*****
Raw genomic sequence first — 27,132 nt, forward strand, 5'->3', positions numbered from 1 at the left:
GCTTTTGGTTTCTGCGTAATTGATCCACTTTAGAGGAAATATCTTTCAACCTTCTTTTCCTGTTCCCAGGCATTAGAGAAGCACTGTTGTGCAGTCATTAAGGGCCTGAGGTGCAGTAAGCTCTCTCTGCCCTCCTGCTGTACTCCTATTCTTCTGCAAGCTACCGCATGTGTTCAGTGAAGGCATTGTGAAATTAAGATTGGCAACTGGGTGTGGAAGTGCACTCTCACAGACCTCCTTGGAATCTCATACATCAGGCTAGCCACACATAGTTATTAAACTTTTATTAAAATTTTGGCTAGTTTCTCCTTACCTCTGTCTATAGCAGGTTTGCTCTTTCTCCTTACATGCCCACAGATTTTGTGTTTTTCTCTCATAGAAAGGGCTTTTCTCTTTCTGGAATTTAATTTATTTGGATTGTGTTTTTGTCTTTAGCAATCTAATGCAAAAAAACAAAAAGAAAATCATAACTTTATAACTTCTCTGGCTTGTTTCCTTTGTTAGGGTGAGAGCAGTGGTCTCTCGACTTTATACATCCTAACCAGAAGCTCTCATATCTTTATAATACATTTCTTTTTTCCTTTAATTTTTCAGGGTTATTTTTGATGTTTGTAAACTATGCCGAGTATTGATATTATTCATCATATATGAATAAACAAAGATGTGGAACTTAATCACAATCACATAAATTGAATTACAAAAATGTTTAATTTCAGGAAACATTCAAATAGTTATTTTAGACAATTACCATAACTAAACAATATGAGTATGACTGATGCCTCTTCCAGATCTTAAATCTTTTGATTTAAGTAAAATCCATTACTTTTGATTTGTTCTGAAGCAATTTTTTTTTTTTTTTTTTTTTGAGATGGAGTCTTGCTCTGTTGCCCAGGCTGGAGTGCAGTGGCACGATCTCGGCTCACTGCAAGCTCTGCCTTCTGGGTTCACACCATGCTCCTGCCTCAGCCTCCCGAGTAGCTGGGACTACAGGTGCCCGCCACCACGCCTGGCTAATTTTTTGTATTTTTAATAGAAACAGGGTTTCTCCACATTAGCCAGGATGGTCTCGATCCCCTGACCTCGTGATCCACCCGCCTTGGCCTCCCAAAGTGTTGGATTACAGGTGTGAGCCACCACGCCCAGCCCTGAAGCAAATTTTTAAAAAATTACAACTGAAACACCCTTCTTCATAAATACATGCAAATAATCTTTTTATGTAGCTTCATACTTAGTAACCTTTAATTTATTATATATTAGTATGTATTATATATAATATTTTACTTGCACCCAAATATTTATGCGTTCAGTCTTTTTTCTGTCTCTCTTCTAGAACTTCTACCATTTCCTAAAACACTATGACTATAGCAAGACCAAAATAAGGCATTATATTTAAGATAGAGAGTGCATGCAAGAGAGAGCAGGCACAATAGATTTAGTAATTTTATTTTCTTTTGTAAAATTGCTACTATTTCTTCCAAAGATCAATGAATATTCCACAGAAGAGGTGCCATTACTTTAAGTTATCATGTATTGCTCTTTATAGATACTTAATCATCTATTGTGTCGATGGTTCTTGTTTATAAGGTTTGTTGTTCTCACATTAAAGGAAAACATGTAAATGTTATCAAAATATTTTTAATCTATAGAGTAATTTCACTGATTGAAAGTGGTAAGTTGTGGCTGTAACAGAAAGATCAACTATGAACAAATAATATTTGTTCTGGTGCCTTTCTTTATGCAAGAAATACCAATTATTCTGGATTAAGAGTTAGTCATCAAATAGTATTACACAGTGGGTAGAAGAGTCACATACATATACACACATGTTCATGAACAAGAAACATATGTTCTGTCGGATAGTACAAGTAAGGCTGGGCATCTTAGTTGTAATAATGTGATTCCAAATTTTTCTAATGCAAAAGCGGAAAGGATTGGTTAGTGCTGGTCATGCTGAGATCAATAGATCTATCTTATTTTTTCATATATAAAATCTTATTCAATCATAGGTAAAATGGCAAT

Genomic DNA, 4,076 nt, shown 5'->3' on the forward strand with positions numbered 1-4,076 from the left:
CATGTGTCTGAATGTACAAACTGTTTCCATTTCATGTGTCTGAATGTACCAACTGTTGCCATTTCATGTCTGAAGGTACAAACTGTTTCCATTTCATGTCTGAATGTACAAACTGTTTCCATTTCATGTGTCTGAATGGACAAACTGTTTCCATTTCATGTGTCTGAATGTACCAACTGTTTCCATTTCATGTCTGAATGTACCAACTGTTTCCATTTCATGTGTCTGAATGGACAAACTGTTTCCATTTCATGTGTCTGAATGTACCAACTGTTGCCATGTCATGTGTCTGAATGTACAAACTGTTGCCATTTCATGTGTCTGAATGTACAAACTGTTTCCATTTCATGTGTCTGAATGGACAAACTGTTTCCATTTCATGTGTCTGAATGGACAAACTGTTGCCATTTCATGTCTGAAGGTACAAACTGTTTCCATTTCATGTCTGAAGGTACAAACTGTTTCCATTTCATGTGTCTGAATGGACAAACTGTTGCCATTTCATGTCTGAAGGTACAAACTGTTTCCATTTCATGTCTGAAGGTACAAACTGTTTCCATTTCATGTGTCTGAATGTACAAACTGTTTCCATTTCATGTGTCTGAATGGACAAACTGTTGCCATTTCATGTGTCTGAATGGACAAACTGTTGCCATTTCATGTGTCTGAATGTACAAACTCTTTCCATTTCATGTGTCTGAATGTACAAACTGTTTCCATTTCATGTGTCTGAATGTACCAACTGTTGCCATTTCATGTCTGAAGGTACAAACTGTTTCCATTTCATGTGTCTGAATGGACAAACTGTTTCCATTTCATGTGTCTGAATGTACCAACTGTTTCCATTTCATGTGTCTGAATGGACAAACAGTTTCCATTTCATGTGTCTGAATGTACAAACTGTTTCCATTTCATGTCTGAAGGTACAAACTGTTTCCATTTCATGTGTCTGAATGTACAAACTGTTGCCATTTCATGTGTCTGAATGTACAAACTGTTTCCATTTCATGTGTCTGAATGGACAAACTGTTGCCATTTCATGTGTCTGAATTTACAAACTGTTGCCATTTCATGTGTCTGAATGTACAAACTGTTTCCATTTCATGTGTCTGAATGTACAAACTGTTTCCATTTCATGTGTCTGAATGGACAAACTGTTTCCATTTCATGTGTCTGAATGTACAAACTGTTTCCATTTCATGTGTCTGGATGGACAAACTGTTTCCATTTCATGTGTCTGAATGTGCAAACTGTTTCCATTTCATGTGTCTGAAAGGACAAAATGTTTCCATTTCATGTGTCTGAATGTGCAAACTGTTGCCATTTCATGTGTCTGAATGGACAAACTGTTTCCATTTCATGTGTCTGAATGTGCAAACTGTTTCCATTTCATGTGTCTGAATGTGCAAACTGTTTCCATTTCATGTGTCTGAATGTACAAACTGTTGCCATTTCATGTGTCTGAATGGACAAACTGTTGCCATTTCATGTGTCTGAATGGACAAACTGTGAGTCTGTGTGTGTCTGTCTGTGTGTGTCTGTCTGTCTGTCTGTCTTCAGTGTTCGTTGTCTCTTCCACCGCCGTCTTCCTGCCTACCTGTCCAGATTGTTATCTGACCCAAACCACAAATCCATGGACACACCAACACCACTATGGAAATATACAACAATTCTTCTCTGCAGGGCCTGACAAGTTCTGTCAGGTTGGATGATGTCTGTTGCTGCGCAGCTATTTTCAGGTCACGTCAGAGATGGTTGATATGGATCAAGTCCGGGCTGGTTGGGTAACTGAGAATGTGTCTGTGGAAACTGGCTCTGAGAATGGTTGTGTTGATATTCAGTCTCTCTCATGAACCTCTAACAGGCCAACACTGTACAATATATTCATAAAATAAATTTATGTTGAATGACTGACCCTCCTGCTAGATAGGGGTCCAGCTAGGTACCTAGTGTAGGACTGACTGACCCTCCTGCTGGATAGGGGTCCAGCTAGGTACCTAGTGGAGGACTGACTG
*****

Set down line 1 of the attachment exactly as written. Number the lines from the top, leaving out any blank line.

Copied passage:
Raw genomic sequence first — 27,132 nt, forward strand, 5'->3', positions numbered from 1 at the left: